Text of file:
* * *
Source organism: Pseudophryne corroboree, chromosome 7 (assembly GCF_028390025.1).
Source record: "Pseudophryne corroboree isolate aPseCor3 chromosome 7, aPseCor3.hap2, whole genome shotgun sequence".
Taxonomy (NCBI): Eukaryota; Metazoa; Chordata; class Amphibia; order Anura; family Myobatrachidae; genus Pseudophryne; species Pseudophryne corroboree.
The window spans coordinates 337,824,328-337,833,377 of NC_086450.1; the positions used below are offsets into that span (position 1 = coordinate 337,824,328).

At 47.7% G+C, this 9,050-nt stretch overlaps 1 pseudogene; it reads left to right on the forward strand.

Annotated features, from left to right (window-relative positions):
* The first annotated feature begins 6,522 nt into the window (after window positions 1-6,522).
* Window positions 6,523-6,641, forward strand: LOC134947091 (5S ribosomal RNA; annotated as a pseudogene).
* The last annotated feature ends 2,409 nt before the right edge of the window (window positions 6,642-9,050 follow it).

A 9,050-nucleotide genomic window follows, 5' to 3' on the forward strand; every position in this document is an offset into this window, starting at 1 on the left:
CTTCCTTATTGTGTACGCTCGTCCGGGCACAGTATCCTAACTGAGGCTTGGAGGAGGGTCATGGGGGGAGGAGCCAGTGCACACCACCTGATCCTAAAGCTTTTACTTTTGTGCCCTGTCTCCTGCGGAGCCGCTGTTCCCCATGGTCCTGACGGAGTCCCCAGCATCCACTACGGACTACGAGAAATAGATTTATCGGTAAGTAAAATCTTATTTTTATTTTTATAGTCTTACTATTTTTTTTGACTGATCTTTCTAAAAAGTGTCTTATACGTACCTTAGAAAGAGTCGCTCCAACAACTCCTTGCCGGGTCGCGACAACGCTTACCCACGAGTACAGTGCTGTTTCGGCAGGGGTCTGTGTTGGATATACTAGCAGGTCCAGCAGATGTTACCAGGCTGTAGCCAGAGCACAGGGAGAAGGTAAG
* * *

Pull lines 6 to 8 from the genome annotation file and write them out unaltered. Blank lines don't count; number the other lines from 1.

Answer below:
Annotated features, from left to right (window-relative positions):
* The first annotated feature begins 6,522 nt into the window (after window positions 1-6,522).
* Window positions 6,523-6,641, forward strand: LOC134947091 (5S ribosomal RNA; annotated as a pseudogene).